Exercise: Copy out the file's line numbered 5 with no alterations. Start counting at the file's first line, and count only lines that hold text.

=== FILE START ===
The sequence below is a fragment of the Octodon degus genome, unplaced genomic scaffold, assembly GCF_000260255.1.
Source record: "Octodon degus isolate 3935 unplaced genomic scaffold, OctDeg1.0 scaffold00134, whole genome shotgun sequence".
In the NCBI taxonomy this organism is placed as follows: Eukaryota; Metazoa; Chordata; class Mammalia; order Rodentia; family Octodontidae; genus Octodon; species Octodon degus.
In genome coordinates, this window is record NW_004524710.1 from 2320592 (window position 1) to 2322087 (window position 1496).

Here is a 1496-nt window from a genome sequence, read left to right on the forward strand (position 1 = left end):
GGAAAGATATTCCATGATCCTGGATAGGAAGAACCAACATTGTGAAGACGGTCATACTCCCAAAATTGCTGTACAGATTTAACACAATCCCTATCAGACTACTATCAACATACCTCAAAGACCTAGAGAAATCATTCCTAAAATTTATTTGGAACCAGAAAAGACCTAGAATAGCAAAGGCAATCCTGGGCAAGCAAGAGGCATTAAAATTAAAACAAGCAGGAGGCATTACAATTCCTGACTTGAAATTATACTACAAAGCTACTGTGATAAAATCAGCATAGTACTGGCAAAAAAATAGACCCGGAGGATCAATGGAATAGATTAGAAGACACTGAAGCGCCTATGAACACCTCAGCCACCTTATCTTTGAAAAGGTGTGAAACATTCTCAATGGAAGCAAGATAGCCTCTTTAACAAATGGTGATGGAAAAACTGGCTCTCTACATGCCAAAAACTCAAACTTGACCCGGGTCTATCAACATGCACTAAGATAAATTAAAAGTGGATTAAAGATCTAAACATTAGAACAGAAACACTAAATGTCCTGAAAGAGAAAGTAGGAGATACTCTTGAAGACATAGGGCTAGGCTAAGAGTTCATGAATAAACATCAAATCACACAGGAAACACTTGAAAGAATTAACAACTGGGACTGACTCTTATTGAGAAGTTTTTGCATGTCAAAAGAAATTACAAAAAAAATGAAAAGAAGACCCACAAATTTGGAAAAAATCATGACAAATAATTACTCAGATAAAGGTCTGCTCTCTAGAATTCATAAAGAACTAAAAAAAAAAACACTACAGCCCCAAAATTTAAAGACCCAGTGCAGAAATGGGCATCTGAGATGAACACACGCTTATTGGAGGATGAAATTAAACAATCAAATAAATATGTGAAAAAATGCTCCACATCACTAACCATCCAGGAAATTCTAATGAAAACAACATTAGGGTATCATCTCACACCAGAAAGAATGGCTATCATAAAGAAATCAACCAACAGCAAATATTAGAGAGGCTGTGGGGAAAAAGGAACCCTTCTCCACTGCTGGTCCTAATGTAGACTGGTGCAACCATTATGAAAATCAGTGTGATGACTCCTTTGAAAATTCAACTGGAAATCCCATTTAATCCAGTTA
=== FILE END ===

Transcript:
Here is a 1496-nt window from a genome sequence, read left to right on the forward strand (position 1 = left end):